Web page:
discussions with experts or thought experiments. The methods also encouraged the use of climate scenarios to reduce uncertainty in estimating future vulnerability. iv. In conducting vulnerability assessment for urban poor. then evaluate the adaptation strategies Downing and Patwardhan’s (2005) identified a list of five steps activities for conducting a vulnerability assessment. review potential health impacts of climate change. ii. identify gaps and adaptation strategies to address them to further reduce health impacts. Many aim to achieve this level of understanding by engaging stakeholders and those who will be most affected by the impacts of climate change. these are: determine the scope of the assessment. describe current distribution of climate-sensitive disorders. Finally integrate the assessment results with adaptation policy Commenting on the above vulnerability assessment measurement. The majority states the need to define the scope of the assessment. (2006) iii. Next identify vulnerable groups and any assessment barriers. these are i.. socio-economic conditions and any existing adaptation strategies. Structure the assessment. with stakeholders agreeing on definitions.Berry et al. (2008) noted that Health Canada has used a seven step guide. This paper adopt the steps of Downing and Patwardhan’s (2005) in assessing urban poor vulnerability to climate change based on the premise that poor). assess current vulnerability of the selected system by examining climate hazards. identify current strategies/policies to decrease the number of climate-sensitive disorders. frameworks and objectives. noted although the assessment methods are for very different sectors it is interesting to note their similarities. Assess future vulnerability through case studies. the first steps is develop a framework for the process through interaction with relevant stakeholders reaching consensus 9 it makes provision for identification of the group the assessment is meant for. that is the vulnerable group (urban . making sure definitions and frameworks are understood and agreed upon. Lindley et al. create an assessment report. v. Doing so ensures an assessment that is informed by both expert and experiential knowledge of both the biophysical and social systems. use future climate change scenarios to estimate future health impacts.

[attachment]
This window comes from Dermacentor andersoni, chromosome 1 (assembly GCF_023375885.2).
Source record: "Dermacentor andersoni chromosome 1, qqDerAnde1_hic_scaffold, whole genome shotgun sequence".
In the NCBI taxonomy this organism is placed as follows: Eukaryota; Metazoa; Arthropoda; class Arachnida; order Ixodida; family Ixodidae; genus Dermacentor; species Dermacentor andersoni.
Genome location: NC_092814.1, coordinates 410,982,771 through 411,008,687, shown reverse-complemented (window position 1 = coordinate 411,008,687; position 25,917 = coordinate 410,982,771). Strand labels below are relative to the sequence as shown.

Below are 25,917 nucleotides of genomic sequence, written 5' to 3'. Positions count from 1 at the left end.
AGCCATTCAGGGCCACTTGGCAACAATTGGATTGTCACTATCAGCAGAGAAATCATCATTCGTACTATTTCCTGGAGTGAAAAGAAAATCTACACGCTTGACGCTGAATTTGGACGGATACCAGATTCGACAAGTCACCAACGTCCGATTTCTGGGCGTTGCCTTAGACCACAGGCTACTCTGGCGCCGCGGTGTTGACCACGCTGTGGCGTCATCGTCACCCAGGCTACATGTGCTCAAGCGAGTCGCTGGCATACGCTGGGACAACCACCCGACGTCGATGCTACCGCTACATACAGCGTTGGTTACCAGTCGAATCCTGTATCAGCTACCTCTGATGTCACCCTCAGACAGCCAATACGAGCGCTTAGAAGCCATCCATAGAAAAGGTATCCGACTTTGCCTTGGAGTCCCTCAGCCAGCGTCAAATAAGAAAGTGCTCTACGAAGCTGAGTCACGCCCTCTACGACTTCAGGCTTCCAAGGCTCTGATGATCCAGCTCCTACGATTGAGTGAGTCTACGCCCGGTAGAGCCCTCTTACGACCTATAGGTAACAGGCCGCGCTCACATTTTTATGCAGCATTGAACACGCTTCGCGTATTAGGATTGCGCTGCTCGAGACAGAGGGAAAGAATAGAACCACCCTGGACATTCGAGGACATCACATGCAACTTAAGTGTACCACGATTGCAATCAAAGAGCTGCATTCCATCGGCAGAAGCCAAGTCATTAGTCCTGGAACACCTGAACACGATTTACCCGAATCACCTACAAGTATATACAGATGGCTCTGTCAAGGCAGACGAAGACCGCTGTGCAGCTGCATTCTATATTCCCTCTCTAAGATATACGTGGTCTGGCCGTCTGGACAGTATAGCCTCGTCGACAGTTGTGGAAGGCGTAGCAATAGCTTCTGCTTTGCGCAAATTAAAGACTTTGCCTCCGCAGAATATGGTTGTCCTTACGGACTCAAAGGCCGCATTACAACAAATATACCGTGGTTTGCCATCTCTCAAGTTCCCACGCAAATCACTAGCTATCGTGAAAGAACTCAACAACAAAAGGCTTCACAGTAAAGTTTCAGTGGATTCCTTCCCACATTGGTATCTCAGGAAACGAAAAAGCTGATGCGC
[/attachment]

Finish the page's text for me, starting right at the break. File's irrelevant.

INSULATING URBAN POOR AGAINST CLIMATE CHANGE IMPACTS The issue of climate change impact on urban poor requires concerted efforts among policy makers and decision makers. relevant case studies and expert discussion. there is need to effectively implement zoning and planning regulations. this has to be taken beyond rhetoric level. The third step in the process of vulnerability assessment involve the assessment of current vulnerability of the system through by examination of climate hazards. socio-economic conditions and any existing adaptation strategies. it was noted that the warning was just few hours before the occurrence of the phenomenon. their socio-economic profile. when the people have financial wherewithal they could be able to adapt well to impact of climate change. to guide against development of marginal lands and environmental 10 . among which include the frameworks and objectives of assessment. there is need to take urgent steps to insulating the poor against the effects of climate change. Also government need to do more in the area of poverty alleviation. this would be largely sourced from relevant secondary source literature among vulnerability such literature include: national adaptation strategy and plan of action on climate change for Nigeria and reports on government initiated study on climate change and vulnerability.of issues that pertain to the assessment process. a major tool that could be used in this is Delphi technique to gather anonymous expert opinion. This could take the form of provision of climate proofed infrastructural facilities in areas inhabited by urban poor and enactment of relevant regulatory framework to combat the defenseless of the poor. The final step is to use the result of the process to develop an adaptation strategy to address the vulnerability of urban poor to climate change. Some other measures that could be taken include engaging on constructive urban slum upgrading. since these set of people often lack the capacity to take necessary actions against the impact of climate change. There is need to ensure better and well coordinated early warning system. this aid the development of appropriate adaptation strategies for these set of people. in recent tornado occurrence in the United States of America lives where saved when residents where warned early. it is well noted that household with secure income can invest well mitigative and adaptive measures towards impact of climate change. the subject (urban poor) future vulnerability will be assessed based on the outcome of their profiling. Urban planners need to effectively deplore physical planning tools to address urban poor vulnerability to impact of climate change. Fourthly. The second steps involve identification of the subject of assessment.